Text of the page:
I do enjoy a good arts festival. Mind you, regular readers will probably be well aware of that, if they've seen this site's previous coverage of Edinburgh and the London Film Festival. The thing is, it's not just a way to consume art in bulk, or to see things that wouldn't normally come to your town (although both of those are certainly attractions for me): what I like most about festivals is the way that you can sometimes catch an extraordinary piece of work purely by accident.
Case in point: on the old site, I documented the events of August 20th 2002, when The Belated Birthday Girl and I spent an hour or two wandering around Edinburgh desperately trying to find a show that wasn't sold out or cancelled. We ended up at a play called The Al-Hamlet Summit purely because there was nothing else available: and it was fabulous. Zaoum Theatre Company - specifically, their lead writer/director Sulayman Al-Bassam - had taken the basic ideas behind Shakespeare's tragedy, and reworked it as a new drama set in the contemporary Middle East. A dangerous thing to be doing in the first Edinburgh Festival to be held after 9/11, particularly given the explosive finale to Al-Bassam's adaptation: but sheer nerve and theatrical invention carried it through.
And now, five years later, Sulayman Al-Bassam has returned to the UK - and to Shakespeare's birthplace, no less - to see if Richard III can stand up to the same treatment.
The Royal Shakespeare Company knows a thing or two about arts festivals, of course, and at the time of writing they're just bringing their biggest one ever to a close. The Complete Works launched in April 2006, and stretched across all of the RSC's theatres in Stratford-upon-Avon: as the name implies, all of Shakespeare's known works have been performed there over the subsequent year. We've seen a few of them (a passable Romeo And Juliet, a magnificent Antony And Cleopatra, and a visually sumptuous Japanese version of Titus Andronicus), and stayed in some rather nice B&Bs as we did it (we can particularly recommend Moonraker, Eastnor House Hotel, and Meridian Guest House). It's been an interesting experience, particularly comparing the RSC's own productions with those of visiting guest companies.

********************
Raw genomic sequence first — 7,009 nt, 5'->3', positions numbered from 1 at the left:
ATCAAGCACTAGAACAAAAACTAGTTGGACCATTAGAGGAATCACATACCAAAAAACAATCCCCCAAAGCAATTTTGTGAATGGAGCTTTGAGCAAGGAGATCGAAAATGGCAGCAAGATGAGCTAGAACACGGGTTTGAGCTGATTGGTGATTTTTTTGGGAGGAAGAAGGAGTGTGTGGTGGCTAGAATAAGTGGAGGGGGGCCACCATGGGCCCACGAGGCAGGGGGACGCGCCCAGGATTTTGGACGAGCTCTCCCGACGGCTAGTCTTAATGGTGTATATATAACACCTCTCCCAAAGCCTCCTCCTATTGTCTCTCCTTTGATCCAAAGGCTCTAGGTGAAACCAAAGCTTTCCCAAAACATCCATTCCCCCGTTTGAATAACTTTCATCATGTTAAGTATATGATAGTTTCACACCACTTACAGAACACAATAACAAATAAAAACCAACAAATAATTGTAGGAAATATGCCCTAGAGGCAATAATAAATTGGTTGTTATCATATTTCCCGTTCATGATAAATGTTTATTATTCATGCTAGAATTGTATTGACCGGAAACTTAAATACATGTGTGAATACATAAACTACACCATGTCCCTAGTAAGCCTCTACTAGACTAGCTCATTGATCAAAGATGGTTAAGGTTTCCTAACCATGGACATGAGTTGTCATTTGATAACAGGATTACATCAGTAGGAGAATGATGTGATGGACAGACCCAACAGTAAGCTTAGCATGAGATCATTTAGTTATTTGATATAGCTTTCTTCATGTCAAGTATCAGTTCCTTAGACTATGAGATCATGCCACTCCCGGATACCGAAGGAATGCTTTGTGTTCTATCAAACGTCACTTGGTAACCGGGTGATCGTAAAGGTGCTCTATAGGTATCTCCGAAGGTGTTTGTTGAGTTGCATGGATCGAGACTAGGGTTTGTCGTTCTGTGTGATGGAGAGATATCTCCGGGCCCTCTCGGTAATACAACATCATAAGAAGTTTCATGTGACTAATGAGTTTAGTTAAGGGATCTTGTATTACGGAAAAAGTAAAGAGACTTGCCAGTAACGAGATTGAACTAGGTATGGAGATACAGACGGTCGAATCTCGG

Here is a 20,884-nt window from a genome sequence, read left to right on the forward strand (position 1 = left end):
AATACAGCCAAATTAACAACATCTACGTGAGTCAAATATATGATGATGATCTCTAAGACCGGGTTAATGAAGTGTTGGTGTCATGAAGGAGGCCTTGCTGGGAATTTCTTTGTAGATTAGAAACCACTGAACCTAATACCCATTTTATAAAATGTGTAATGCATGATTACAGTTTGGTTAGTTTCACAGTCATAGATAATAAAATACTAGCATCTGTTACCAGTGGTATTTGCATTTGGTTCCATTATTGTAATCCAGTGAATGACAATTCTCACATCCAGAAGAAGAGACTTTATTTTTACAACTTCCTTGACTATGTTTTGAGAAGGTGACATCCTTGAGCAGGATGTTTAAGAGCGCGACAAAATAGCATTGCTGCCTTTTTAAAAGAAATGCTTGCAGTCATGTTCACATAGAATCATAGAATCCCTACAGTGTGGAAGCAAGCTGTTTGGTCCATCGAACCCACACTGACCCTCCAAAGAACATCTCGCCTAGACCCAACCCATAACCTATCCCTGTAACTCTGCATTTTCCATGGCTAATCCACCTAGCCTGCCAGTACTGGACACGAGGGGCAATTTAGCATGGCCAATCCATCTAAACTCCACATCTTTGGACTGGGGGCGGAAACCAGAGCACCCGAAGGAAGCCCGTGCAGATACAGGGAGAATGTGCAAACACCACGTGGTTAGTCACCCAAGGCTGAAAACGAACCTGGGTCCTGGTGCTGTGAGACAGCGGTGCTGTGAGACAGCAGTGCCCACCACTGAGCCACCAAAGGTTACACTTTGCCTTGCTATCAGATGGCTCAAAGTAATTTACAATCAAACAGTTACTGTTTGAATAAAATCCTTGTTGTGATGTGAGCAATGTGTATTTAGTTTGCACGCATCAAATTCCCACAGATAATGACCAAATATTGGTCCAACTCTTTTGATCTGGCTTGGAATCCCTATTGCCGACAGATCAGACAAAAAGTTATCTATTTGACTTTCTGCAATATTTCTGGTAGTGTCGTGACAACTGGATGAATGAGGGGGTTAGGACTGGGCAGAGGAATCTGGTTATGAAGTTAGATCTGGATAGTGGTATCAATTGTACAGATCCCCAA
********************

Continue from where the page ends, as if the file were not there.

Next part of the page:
As well as the Shakespearean canon, part of the festival has been devoted to what the RSC calls The Responses: new plays derived from the original texts. Richard III: An Arab Tragedy, adapted and directed by Sulayman Al-Bassam and performed by his own company at the Swan Theatre in February 2007, falls into this category. The early publicity for this show suggested it would be a very explicit transformation: originally it was going to be titled The Baghdad Richard, and set in the 1980s in Saddam Hussein's Iraq. Under the new title, things are kept a little more generic: the programme note sets the action in 'late 20th - early 21st century AD', in 'an unnamed state in the Arabian Peninsula.' (As The Belated Birthday Girl noted, this is eerily reminiscent of that season of 24 where anyone who asked where the terrorists came from was handed a piece of paper and told 'one of these three Middle Eastern states'.)